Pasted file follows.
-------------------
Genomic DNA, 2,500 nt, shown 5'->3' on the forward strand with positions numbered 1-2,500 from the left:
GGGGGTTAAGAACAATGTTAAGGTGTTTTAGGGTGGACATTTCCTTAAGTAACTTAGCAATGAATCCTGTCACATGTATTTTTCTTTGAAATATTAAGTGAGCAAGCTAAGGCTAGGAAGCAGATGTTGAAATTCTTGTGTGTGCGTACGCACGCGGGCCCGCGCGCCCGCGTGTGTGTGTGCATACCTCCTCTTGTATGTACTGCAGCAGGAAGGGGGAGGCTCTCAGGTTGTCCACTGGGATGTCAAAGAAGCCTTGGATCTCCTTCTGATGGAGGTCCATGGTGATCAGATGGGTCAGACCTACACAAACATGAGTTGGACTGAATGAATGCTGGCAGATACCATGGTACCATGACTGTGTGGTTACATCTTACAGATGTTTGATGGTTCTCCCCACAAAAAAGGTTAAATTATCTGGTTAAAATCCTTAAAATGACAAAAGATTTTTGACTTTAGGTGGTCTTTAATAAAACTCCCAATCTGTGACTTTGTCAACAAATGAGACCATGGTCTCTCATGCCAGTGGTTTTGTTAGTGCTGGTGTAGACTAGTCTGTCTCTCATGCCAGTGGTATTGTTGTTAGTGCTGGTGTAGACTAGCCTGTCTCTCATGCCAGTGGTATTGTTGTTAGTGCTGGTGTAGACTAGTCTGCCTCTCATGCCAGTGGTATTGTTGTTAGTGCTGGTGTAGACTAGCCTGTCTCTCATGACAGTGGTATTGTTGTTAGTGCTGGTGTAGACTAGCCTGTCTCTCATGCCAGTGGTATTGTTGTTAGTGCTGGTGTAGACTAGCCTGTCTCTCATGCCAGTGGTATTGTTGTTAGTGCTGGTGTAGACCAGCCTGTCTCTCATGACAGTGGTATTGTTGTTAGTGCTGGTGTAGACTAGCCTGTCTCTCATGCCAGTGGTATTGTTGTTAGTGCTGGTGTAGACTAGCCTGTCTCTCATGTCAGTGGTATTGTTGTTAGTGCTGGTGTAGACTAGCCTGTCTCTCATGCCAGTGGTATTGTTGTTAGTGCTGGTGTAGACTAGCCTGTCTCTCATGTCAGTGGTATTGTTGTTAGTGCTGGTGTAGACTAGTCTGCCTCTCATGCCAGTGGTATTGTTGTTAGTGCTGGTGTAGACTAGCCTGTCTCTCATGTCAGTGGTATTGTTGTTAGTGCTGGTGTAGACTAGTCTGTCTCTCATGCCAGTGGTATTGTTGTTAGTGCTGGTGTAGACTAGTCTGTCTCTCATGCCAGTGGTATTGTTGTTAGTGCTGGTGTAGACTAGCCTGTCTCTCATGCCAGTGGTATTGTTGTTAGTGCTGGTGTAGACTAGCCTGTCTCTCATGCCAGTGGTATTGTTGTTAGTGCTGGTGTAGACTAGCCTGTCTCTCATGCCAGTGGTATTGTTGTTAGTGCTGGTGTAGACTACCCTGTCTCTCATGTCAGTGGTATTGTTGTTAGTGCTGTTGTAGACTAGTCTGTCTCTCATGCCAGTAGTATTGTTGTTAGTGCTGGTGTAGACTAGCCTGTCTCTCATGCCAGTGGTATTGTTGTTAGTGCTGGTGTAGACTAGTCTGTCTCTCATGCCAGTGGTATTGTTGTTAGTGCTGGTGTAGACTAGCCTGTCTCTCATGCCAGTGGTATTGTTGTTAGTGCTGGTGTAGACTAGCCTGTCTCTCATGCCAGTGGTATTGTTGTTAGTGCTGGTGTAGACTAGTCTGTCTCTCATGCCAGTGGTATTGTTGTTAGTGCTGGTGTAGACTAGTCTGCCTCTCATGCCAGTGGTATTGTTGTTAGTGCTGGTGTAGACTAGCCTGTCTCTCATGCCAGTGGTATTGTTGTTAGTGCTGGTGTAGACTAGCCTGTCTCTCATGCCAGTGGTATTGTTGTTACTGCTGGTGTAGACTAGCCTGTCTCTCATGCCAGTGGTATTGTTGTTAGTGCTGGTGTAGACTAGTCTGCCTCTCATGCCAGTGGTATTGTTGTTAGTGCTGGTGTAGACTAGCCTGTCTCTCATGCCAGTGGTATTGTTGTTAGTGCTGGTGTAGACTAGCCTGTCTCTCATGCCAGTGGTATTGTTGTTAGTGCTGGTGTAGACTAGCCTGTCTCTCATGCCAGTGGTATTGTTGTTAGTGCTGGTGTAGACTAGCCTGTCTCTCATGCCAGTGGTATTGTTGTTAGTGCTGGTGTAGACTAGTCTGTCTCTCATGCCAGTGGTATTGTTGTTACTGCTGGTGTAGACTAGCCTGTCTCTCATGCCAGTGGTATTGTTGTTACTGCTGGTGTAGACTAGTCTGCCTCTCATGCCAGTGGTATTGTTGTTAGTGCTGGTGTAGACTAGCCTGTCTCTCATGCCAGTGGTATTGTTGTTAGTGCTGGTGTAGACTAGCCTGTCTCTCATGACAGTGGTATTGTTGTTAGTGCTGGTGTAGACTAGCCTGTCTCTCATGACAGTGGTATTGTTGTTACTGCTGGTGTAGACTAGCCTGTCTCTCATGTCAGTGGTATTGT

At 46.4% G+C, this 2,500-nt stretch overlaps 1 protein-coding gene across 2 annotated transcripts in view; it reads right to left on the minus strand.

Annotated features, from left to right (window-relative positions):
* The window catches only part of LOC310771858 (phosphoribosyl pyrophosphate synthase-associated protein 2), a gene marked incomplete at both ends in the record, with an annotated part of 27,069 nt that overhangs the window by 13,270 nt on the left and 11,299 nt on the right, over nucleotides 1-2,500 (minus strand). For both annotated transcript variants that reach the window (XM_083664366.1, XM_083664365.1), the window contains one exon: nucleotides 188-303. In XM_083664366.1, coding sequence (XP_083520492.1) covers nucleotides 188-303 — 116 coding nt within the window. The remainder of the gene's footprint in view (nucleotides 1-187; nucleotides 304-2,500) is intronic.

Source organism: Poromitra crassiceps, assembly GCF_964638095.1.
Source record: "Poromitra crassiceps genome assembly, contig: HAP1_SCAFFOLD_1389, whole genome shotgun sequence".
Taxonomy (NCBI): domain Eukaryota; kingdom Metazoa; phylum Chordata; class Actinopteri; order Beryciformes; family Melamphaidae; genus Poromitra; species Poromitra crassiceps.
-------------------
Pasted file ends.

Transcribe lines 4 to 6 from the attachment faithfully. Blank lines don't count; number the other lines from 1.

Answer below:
Annotated features, from left to right (window-relative positions):
* The window catches only part of LOC310771858 (phosphoribosyl pyrophosphate synthase-associated protein 2), a gene marked incomplete at both ends in the record, with an annotated part of 27,069 nt that overhangs the window by 13,270 nt on the left and 11,299 nt on the right, over nucleotides 1-2,500 (minus strand). For both annotated transcript variants that reach the window (XM_083664366.1, XM_083664365.1), the window contains one exon: nucleotides 188-303. In XM_083664366.1, coding sequence (XP_083520492.1) covers nucleotides 188-303 — 116 coding nt within the window. The remainder of the gene's footprint in view (nucleotides 1-187; nucleotides 304-2,500) is intronic.

Source organism: Poromitra crassiceps, assembly GCF_964638095.1.